Notre Dame Magazine

Published Spring 1996

Wood Ghost

by Kerry Temple
It is just before dawn. The damp air is cold -- late-autumn-cold -- with frost on the tall, brown grasses and ice and patches of crusty snow. Most of the stars have faded in the east, but a half-moon shines in the west and Venus and Jupiter twinkle like jewels against the cobalt sky. But there, beneath the celestial canopy, in the shadows of maple and birch and sycamore, the rabbit lies belly-open. Steam rises from the bloody mess.

The wildcat is eating, ripping apart his prey, leaving only skull and bone and scraps of fur. A black crow twitters and caws in the tree nearby. The eastern sky is brightening.

The cat has been up all night. He has covered almost 10 miles, maybe more, on his nocturnal ramble through his home range, for he digresses -- scouting for prey, investigating unusual signs and smells, nosing around, ambling about, leaving his marks upon the territory he calls his own. So his course meanders, delivering him finally to the swift, lean rabbit that provided the last nourishment he needed before the crack of day.

Now full and slow and sleepy, the cat recoils into a harbor of brush and licks the sticky blood from his whiskers and his paws.

* * *
As a boy growing up down South, I dreamed of seeing bobcats in the woods. In a land of squirrels, raccoons and opossums, they -- not wolf, lion or bear -- were the wild things. The solitary carnivore. Meateater and mystic. A deadly blend of elegance and cunning, tooth and claw, ferocity and grace. An animal whose shadowy presence loomed large in our landscape and in my imagination, informing both with the scent of elemental danger, predatory wildness, beguiling apparition.

Its wraith-like nature had prompted some old-timers to call it "wood ghost," for it is a reclusive, almost secretive animal so rarely seen that many doubt that it prowls their neighborhood -- until they hear its banshee cry. As a teenager backpacking in Texas or canoeing in Arkansas, I would lie awake at night listening for that other-worldly wailing, the caterwauling that Thackeray described as "a shriek and a yell like the devils of hell." But I never heard it, and in time I began to wonder if any such creatures were still out there in the few remaining wild spots east of the Rockies.

It was important to me then, as it is now, to think that such elemental wildness still vitalized the countryside where I lived -- however curbed, fenced or civilized. So I delighted in the occasional sightings of this pint-sized descendant of the saber-toothed tiger -- though these were reports of something lurking in the shadows before dissolving from sight, glimpses of the haunting amber eyes blazing in the twilight. Still, the idea that this distant cousin of the panther, this wily remnant of untamed America might roam my boyhood's rolling, piney hills infected that landscape with a hint of joy and peril.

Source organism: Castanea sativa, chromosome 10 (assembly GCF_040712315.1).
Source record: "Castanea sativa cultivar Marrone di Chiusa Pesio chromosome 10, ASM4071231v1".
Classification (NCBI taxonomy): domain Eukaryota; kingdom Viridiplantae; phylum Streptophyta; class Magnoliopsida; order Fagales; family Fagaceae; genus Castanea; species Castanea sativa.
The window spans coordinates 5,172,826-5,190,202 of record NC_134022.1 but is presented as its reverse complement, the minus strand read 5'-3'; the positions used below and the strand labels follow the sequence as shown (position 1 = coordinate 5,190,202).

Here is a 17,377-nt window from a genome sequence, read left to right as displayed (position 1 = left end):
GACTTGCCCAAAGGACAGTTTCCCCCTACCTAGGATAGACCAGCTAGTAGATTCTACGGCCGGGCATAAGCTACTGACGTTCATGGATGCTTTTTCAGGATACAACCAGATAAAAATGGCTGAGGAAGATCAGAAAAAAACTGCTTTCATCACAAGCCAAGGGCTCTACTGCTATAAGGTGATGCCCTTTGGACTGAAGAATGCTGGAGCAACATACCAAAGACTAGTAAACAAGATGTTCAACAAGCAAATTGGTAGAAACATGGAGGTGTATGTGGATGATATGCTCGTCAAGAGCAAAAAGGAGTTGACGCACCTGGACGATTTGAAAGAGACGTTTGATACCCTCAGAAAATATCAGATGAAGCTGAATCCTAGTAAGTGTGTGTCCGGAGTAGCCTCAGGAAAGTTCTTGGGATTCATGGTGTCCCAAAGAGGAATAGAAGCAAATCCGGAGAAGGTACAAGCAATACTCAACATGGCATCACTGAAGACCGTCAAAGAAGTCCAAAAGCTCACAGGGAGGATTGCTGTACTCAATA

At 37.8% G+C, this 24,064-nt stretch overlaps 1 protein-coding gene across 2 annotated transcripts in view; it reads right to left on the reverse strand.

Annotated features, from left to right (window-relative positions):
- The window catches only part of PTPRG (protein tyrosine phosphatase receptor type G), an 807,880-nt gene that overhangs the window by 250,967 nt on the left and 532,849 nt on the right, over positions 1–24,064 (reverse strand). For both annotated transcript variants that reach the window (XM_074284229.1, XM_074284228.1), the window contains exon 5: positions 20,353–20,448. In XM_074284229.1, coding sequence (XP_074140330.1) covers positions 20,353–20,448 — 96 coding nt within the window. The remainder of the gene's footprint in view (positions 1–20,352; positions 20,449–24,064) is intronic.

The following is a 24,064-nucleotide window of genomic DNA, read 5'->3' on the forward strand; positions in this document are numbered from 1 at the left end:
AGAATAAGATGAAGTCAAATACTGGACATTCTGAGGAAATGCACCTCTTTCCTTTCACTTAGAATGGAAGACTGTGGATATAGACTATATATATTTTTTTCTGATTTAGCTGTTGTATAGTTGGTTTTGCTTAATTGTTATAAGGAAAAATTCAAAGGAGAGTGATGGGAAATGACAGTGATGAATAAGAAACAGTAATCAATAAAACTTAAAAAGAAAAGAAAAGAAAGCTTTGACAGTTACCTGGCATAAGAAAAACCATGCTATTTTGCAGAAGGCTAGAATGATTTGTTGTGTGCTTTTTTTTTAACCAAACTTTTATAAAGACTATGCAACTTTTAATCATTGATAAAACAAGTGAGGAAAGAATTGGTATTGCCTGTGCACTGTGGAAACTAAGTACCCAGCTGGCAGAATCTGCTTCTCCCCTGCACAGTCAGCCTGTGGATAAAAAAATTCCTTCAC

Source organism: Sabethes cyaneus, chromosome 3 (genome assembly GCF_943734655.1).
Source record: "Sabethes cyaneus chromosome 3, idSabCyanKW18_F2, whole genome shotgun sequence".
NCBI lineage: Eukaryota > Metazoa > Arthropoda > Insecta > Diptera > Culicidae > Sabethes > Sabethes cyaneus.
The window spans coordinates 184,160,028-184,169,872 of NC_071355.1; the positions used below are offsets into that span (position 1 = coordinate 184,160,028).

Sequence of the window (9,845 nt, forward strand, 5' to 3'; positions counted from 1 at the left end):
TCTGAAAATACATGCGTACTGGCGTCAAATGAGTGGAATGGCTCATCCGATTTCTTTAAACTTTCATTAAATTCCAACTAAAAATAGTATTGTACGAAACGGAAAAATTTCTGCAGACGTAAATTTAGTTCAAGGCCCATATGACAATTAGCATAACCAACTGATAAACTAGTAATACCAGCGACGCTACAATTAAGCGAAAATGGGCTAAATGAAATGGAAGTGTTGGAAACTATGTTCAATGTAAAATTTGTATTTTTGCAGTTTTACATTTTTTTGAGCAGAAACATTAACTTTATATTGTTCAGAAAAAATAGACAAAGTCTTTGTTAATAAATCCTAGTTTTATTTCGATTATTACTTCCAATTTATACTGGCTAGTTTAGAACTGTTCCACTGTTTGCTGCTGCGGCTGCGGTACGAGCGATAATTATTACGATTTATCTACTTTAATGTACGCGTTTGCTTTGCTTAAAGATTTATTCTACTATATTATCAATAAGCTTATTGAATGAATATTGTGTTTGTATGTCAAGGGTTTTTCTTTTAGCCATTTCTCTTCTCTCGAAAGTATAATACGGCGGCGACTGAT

Lynx rufus traces its lineage to an ancestral lynx that prowled the Asian high country four million years ago. About 200,000 years ago these cats crossed the Bering Straits eastward to give rise to the Canada lynx, the bobcat's closest relative but clear subordinate in territorial wargames.

The bobcat's reputation as a ferocious predator had an immediate impact on the whites who descended upon this continent 500 years ago. To colonists, who must have been fidgety about all the strange and fearsome creatures lurking in the woods, the wildcat made a singular impression.

"The wilde cat," wrote William Wood in New England's Prospect: A True, Lively, and Experimental Description of that Part of America, "is more dangerous to bee met withall than any other creature." The chronicler also expressed admiration for the bobcat's hunting technique that it "useth to kill Deare": "Knowing the Deares tracts," he explained in 1634, "hee will lye lurking in long weedes, the Deare passing by he suddenly leapes upon his backe, from thence gets to his necke, and scratcheth out his throate."

Tales of bobcats bringing down 200-pound deer are passed down by those who marvel at the cat's bold venery. Aware of the game trails within its territory, the bobcat will climb a tree (usually on the side away from the trail in order to conceal its claw marks) and wait for a passing deer. Pouncing on its prey, it will go for the throat. The relentless snapping action of its jaws, which has been likened to the rapid firing of a sewing machine, enables an adult bobcat, wrote one naturalist, "to pulverize the throat, including the major blood vessels and trachea, in a matter of seconds."